Insights

Update on 2022 salary forecasts: a marked increase in budgets

Analysis
Published on: February 11, 2022
Subjects:  Surveys and forecasts, Total compensation

With inflation on the rise, along with persisting labour shortages and high turnover, we thought it would be worthwhile to check in with the organizations we surveyed for 2022 and see whether the forecasts they reported are still on track.

We sent out a survey in January 2022. The resulting update provides a snapshot of how 121 Quebec organizations are planning to budget for salary increases and structural adjustments, plus the differentiation strategies they are or will be using in the short term.

1. Salary increases: Tech and finance come out on top

While 3% of the organizations in our survey plan to freeze employee salaries, the average budget for salary increases (excluding salary freezes) is 3.3% in Quebec and 3.2% in the rest of Canada. This is a significant jump from the numbers forecasted in September.

Businesses in the finance and tech services sectors have seen the greatest increases, as shown in the table below.

We also reported in September that 52% of the organizations we surveyed had an additional budget to recognize special cases (high potential employees, fast tracked employees, employees in jobs with labour shortages, etc.). That figure is now 64%.

2. Salary structure – A sharp drop in freezes

While 16% of the organizations surveyed in September opted to freeze their salary structure in 2021 and 6% planned to do so in 2022, only 2% of those in our January survey say they would do so now. This downward shift is unsurprising given that ever pressing recruitment and retention challenges are forcing employers to tread very carefully.

As we mentioned in a previous article, indexing salary structures is not a very investment-heavy process for organizations, and is vital to keeping their structure competitive, especially during times of inflation.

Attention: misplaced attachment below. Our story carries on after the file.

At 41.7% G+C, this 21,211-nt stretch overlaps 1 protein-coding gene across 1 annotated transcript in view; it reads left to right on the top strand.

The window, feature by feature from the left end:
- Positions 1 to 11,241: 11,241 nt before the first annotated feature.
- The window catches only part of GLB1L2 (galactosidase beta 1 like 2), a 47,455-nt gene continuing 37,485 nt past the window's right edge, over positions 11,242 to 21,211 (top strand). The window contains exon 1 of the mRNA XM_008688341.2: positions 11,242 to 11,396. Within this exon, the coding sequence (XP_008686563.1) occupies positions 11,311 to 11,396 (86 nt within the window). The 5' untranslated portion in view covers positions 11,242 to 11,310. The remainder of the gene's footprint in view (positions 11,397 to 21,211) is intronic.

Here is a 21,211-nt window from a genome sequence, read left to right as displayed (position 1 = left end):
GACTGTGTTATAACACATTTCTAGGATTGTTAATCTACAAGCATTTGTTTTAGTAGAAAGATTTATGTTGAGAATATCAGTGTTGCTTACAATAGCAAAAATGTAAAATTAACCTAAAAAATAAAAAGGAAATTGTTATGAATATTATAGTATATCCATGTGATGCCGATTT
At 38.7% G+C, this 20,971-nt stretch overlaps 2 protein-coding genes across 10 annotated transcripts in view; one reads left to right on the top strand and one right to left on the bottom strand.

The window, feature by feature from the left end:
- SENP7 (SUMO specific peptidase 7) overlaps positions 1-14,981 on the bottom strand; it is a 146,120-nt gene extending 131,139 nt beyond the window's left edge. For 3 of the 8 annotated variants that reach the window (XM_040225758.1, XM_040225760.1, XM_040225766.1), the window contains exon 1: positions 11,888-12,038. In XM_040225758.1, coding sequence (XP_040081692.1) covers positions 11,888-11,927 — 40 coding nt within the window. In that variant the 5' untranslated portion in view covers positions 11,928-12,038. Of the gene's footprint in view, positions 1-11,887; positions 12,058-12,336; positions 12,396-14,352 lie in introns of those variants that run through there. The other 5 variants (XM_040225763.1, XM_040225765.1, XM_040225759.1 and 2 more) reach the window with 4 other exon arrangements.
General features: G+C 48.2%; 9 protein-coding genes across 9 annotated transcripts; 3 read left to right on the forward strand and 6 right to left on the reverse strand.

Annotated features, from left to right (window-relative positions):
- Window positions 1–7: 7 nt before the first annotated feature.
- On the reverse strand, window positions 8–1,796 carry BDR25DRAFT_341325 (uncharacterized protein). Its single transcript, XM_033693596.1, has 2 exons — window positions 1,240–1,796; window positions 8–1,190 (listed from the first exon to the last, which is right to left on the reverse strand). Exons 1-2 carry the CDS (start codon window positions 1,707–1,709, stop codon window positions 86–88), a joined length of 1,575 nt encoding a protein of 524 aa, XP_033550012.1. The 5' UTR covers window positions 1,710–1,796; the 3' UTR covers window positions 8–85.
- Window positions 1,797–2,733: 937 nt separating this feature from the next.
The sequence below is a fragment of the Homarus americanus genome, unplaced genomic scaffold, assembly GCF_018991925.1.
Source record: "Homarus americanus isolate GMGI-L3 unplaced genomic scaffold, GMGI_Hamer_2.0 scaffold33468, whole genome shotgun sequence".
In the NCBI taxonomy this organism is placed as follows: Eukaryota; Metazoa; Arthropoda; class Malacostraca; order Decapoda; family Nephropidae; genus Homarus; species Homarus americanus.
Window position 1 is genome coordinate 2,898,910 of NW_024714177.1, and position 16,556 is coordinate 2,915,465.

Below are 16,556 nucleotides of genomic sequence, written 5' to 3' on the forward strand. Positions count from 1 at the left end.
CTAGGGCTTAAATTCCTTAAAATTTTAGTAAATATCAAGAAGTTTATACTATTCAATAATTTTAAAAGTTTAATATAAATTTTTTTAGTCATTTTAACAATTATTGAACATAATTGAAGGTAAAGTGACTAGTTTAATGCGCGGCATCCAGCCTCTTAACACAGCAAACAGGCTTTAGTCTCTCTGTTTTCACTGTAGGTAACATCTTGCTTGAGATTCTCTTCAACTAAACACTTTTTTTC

The table below shows the difference in average structural adjustment budgets (excluding salary structure freezes) between our September 2021 survey and our recent update:

3. Trends in budgeting and differentiation 

66% of the organizations surveyed report that their salary increase budget for 2022 is higher than they initially anticipated in the summer of 2021, due to recruitment, retention or internal equity issues, inflationary pressures, and so on. The same proportion of organizations even indicated that this year’s budget was in fact the highest in the last seven years.

Our flash survey also asked about organizations’ ongoing or planned strategies to set themselves apart from the competition in the race for talent. The most popular are mental health and wellness initiatives, remote work arrangements and greater managerial involvement in the compensation process.

Key takeaways

This 2022 update on the September 2021 edition of PCI’s annual salary forecast survey found that organizations have revised their forecasts upwards. Labour shortages, inflation and high turnover in many sectors are the main factors behind changes in salary increase budgets.

PCI Compensation Consulting is recognized for conducting tailor-made surveys on a regular basis to help its clients stay abreast of significant trends in total compensation. By continuously updating our databases, we are in a better position to provide our clients with a clear picture of the compensation offered in their respective competitive landscape.

If you would like to discuss the results of this survey, contact:

Evelyne Gaudreau, Consultant
514-788-4747, ext. 227
egaudreau@pcicompensation.com  

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